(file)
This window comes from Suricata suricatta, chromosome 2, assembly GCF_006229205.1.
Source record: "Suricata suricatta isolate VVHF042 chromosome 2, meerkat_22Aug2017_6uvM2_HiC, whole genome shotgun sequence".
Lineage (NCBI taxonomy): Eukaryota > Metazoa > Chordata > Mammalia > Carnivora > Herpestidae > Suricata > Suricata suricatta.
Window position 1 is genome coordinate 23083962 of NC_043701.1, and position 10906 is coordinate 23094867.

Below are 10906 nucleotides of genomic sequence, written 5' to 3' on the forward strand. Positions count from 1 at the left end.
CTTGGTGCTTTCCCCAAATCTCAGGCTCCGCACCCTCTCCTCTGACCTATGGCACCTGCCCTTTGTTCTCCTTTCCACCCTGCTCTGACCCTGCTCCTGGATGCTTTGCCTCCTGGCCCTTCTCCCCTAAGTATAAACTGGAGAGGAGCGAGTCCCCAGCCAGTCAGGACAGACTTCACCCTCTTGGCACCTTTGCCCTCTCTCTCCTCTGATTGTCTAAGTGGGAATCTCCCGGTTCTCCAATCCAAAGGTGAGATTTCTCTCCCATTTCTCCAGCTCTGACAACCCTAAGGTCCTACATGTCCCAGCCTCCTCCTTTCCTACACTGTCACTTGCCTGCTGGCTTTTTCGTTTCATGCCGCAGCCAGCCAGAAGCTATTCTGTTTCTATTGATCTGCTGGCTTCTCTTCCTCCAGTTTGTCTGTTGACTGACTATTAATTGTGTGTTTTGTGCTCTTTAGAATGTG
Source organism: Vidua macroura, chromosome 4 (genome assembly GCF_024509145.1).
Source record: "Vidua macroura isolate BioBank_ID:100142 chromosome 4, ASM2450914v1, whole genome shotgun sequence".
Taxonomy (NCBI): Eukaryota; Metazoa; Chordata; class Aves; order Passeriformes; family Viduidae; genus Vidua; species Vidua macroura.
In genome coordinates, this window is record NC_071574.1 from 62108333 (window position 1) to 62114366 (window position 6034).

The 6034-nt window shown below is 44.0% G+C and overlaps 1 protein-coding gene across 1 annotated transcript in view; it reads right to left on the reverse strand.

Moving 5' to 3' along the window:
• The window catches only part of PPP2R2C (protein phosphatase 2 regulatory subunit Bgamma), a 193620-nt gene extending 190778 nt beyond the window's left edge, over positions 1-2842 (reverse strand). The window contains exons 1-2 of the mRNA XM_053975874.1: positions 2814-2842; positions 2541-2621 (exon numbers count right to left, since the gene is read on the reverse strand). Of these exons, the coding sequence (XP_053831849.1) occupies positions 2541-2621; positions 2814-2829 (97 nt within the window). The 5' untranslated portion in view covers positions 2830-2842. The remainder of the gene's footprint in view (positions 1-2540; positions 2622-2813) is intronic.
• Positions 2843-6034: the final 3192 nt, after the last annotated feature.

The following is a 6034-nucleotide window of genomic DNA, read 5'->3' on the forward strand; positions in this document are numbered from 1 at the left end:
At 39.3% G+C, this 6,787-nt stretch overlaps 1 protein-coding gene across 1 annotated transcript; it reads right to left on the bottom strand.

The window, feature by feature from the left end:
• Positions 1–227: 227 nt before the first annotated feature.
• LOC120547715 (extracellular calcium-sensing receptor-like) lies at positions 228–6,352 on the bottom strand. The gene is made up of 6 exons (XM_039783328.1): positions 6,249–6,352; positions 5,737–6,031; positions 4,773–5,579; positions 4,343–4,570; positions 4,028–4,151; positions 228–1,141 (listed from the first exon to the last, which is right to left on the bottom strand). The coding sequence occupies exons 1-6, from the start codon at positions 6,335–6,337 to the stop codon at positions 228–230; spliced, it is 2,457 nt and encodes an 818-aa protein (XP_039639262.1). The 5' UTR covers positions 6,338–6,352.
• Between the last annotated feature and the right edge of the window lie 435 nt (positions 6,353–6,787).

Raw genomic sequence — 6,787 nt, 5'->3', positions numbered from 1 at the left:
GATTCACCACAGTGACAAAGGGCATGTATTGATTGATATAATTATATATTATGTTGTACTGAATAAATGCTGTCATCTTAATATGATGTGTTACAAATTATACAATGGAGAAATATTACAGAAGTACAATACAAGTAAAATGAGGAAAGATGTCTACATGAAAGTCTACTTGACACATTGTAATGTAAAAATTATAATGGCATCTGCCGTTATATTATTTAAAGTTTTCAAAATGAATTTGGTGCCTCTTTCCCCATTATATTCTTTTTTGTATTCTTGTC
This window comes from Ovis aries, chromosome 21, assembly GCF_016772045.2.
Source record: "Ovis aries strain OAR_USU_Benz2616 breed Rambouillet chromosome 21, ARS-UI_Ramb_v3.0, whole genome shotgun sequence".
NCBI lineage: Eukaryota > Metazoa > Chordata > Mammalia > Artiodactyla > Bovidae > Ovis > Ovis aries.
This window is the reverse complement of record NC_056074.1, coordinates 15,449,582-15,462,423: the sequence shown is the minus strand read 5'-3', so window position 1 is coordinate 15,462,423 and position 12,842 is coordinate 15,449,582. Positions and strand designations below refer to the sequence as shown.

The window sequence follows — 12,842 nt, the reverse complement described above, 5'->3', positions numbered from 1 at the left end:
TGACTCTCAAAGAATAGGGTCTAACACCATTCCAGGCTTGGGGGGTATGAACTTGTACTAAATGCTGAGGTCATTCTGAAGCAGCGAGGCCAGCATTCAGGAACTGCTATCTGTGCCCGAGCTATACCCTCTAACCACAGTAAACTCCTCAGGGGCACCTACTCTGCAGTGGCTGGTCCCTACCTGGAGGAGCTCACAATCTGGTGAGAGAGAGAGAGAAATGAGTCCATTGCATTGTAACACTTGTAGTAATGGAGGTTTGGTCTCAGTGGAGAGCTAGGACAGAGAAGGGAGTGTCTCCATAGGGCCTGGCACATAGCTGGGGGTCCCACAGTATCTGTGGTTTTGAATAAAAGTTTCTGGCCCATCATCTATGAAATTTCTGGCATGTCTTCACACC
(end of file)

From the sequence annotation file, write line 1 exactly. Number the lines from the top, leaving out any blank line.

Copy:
This window comes from Suricata suricatta, chromosome 2, assembly GCF_006229205.1.